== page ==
From the official rules on Hasbro's website:
Premium Word Squares: The score for an entire word is doubled when one of its letters is placed on a pink square: it is tripled when one of its letters is placed on a red square.
The Triple Word square triples the value of any word played on it. So in your example, SO would score triple points, but PICKLES ...
You only score each tile in a word once, where a word is the full sequence of letters added or modified in each column or row by your tile placement.
If you check the scoring example in the official rules from Hasbro (click on the Scoring tab, then scroll to the bottom), it will show you how it works.
The first word in their example is HORN which gives a ...
The game ends when you reach 10 points on your turn, so if you are playing with 5 or 6 players you could easily get high then 10 on the special build phases so it would be closer to the maximum number of points possible with the amount of building you have.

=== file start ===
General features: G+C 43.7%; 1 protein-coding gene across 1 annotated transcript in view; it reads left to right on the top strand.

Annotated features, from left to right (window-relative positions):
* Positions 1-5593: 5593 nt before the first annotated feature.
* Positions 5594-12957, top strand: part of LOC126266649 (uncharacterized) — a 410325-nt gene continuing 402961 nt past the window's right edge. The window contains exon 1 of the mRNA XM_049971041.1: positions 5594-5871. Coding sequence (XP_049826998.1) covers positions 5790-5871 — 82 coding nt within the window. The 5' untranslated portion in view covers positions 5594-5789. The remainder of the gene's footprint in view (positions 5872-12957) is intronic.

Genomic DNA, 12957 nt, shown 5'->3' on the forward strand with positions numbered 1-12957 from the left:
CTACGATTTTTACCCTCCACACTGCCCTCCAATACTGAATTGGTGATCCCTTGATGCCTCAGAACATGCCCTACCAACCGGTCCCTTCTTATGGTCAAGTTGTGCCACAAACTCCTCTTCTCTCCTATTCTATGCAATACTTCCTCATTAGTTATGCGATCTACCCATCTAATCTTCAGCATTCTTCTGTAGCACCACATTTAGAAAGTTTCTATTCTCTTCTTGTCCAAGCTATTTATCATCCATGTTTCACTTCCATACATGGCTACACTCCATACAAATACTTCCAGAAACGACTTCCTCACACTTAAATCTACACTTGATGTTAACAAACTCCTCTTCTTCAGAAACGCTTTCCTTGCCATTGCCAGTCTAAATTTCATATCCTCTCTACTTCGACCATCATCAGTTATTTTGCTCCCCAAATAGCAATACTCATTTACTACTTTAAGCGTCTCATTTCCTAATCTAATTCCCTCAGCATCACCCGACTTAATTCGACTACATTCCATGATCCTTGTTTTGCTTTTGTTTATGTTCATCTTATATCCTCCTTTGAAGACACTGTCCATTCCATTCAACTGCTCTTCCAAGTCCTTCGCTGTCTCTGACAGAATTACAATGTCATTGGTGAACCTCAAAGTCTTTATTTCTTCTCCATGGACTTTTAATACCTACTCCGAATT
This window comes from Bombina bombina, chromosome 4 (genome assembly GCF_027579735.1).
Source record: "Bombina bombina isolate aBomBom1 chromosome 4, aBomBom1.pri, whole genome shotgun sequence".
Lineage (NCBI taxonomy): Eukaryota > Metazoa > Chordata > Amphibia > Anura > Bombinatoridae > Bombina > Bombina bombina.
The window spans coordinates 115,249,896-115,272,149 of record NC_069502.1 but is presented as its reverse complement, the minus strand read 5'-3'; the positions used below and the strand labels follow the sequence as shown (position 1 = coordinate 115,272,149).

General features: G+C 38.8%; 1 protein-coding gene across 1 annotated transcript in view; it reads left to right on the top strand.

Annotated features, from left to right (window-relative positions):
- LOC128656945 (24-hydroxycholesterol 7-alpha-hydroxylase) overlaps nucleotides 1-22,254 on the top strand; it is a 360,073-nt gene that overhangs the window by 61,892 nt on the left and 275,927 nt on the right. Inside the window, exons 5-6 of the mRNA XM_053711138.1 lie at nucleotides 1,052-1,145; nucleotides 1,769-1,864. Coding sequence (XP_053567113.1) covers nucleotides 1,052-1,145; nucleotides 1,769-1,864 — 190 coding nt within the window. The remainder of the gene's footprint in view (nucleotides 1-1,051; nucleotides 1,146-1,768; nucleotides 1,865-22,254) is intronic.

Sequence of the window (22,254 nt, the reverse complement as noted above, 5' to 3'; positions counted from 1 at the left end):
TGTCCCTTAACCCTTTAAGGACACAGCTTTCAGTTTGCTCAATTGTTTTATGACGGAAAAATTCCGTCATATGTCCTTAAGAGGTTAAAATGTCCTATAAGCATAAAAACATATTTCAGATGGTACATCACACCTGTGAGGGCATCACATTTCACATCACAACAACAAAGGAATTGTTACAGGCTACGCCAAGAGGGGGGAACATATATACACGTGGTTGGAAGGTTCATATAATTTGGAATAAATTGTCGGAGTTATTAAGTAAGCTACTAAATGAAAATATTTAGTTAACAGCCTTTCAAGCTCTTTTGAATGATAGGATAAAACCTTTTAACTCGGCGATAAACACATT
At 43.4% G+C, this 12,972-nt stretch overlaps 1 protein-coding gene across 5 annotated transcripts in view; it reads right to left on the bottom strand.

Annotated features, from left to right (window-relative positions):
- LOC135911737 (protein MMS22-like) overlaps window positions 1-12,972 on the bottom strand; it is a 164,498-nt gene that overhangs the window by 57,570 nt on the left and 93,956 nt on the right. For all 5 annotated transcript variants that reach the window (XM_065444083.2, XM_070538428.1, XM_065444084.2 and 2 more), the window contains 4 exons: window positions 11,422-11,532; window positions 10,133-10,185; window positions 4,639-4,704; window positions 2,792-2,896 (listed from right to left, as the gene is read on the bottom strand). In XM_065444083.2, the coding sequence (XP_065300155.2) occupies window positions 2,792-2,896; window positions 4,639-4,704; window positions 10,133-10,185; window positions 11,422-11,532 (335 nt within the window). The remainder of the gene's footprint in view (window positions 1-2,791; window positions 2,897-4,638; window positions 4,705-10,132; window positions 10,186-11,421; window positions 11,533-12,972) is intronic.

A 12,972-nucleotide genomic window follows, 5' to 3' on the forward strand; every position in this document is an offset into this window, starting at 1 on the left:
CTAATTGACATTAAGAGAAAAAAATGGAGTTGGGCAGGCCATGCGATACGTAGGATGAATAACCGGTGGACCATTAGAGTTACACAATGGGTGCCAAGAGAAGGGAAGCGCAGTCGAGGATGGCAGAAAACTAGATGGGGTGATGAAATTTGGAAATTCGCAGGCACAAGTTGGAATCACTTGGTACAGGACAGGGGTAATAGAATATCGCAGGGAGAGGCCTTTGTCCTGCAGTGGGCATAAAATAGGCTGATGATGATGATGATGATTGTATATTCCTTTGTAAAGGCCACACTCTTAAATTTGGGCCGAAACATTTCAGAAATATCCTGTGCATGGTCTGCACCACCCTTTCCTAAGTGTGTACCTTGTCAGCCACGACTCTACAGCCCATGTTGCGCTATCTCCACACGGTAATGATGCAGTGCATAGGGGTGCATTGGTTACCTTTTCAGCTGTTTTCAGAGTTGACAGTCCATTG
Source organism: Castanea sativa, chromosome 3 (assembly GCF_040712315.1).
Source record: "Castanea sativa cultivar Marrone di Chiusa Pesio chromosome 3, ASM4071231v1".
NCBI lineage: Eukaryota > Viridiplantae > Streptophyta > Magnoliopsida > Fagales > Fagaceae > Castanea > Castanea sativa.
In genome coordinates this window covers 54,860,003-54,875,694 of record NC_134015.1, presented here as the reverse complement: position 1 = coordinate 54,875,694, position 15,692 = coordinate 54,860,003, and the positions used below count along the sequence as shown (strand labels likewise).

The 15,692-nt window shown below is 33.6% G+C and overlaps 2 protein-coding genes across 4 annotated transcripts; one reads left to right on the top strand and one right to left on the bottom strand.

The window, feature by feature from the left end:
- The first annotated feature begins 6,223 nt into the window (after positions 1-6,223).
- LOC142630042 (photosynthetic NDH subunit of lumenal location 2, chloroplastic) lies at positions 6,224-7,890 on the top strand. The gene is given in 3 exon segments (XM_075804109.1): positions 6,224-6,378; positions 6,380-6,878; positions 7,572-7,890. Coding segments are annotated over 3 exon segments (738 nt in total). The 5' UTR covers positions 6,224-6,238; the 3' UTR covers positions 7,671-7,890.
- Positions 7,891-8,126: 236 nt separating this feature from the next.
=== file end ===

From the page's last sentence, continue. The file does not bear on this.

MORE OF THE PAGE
5 point for settlements
8 points for cities
4 for longest road and largest army
5 in hidden ...
It's a split. If you take the highest scoring set of five cards, each player is holding a double king, queen, ten and nine. The eight of clubs and four of hearts are never considered in scoring.
Here's an explanation of this five-card scoring rule. Especially:
Five might be the most important number in poker, if only because five cards make a complete ...
I understand how duplicate bridge works, but I'm still missing one small conceptual part of the scoring, being the outcome when a deal is passed out. Is the score for that hand just assumed to be 0 for both sides
Yes. Why would there be an exception? Passing out the hand is a perfectly valid way to play it.
making it identical to a hand that happened to ...
Boardgamegeek (http://boardgamegeek.com) has a play reporting feature which can include who played, what position each played, their score, and additional notes. Play notes can be publicly accessed. (It can be a bit of a pain, tho, to find someone else's plays.)
It does exactly what you're asking for. If the same person reports every time, it's readily ...
From Law 76 in the American Contract Bridge League laws,
Honours may be claimed until the next hand has been dealt or the rubber has been completed and scored – whichever comes sooner.